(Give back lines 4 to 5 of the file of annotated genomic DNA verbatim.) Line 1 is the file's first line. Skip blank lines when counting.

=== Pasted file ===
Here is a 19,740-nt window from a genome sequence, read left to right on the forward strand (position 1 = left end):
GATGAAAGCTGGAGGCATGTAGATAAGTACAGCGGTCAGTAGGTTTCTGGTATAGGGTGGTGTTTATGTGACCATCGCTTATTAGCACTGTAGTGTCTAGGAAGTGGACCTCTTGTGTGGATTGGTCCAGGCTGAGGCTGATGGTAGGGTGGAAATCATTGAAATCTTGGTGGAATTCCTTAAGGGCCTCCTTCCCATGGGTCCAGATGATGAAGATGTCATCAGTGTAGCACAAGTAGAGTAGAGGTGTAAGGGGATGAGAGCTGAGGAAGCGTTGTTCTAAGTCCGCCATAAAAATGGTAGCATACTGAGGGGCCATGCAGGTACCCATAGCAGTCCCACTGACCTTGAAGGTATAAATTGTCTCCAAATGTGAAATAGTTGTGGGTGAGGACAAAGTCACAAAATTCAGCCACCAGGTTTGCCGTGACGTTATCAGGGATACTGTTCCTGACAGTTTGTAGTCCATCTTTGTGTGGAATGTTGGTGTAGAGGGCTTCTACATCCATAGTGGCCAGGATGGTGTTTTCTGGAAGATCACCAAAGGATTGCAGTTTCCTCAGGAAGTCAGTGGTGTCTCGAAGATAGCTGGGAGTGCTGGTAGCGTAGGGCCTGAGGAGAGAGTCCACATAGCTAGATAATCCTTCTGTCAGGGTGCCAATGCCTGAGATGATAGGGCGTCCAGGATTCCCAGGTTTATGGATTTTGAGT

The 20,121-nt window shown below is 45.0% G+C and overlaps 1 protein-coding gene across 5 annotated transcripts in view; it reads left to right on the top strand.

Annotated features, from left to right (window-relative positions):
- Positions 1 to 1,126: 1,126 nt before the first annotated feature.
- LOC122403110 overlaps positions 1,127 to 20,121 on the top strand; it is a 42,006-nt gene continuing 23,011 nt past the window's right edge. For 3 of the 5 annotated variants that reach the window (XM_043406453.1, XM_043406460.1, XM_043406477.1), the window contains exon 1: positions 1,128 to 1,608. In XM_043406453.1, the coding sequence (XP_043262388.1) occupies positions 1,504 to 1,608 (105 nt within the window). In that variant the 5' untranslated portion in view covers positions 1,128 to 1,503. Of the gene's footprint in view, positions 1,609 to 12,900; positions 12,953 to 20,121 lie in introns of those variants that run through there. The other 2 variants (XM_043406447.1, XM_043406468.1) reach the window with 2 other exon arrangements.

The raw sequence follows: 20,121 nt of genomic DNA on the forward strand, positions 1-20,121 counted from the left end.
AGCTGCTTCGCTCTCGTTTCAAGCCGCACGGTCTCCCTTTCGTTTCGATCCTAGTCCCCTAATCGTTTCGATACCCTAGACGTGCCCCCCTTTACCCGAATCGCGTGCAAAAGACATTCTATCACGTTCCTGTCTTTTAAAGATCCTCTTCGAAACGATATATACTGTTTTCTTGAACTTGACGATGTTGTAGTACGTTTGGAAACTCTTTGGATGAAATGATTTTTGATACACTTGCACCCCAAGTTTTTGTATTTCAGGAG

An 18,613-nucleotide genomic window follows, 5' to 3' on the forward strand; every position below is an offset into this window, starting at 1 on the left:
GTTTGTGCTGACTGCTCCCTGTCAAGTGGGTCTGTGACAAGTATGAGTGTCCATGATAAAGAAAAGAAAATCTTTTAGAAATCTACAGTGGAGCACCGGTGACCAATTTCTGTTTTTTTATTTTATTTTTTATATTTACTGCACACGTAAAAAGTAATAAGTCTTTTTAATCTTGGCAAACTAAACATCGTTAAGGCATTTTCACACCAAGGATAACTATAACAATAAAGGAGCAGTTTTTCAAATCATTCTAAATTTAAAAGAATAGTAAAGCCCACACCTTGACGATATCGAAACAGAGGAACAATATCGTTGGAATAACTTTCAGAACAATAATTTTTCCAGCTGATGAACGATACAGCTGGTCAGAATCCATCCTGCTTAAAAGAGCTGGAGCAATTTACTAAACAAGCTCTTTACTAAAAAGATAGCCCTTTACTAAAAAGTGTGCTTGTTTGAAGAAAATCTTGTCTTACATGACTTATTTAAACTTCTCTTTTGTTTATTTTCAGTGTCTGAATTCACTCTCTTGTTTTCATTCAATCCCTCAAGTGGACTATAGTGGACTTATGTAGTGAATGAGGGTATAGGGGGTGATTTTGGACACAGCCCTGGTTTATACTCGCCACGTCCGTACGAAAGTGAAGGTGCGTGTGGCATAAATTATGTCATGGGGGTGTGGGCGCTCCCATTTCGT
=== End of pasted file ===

Annotated features, from left to right (window-relative positions):
- Positions 1 to 1,126: 1,126 nt before the first annotated feature.